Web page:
• 1828 – The Madhouse Act (UK) is the first attempt to regulate mental asylums and give a semblance of rights to psychiatric patients.
  • 1848Phineas Gage, a US railway worker, suffers severe damage to his left frontal lobe in a work accident. Subsequently, obvious behaviour changes are observed including loss of social inhibitions, quickness to anger and lack of ethical consideration. Nowadays, his proclaimed dramatic changes of personality are debated (see here and here) but his case was historical in the dawn of the brain localisation period in neuroscience, where every function was believed to have but one discrete location in the brain.

Phinneas Gage holding the bar that injured him

  • 1859 – Dr. Briquet (France) writes the ‘Traite clinique et therapeutique de l’hysterie‘, including taking a stab at aetiology. The book covers every affliction he equated to a neurosis, from vomitting, barking, catalepsy and mutism to hiccups.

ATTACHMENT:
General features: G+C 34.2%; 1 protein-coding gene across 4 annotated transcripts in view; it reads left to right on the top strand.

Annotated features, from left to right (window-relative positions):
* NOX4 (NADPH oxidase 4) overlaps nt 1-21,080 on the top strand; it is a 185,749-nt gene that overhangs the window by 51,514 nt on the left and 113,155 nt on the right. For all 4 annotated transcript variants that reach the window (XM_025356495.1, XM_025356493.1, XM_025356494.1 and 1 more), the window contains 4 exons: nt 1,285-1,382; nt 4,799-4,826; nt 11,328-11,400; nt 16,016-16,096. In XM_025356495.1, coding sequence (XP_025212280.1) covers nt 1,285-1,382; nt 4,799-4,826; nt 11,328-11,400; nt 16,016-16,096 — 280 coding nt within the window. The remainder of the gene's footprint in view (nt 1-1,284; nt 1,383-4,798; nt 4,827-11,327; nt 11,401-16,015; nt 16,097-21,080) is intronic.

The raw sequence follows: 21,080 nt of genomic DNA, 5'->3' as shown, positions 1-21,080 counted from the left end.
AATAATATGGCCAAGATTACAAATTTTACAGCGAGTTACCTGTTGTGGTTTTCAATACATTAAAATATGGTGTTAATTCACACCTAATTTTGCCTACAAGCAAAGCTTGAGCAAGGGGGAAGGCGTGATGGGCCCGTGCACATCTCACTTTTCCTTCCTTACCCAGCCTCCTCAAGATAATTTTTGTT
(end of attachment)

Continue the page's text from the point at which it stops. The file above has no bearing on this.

• 1867 – First use of the word ‘depression’ by French poet Baudelaire. This will only be used in psychiatry from 1970, finally replacing the term ‘melancholy’
  • 1870’s – Bromides were the sedatives of the day. This highly addictive compound was also prescribed to epileptics in the belief that it would lessen the sexual urges that were thought to be at the source of their mal.
  • 1870’s: A silver-staining method invented by Camillo Golgi, combined with microscopy, reveal the anatomy of the neuron.

Rabbit hippocampus by Camillo Golgi

  • 1887Elizabeth Cochran Seaman (pen name Nellie Bly) poses as mentally ill and stays for ten days undercover in a psychiatric institution in the US, revealing abject abuses leading to wide-ranging reforms.

Nelly Bly’s graphic rendition of her undercover work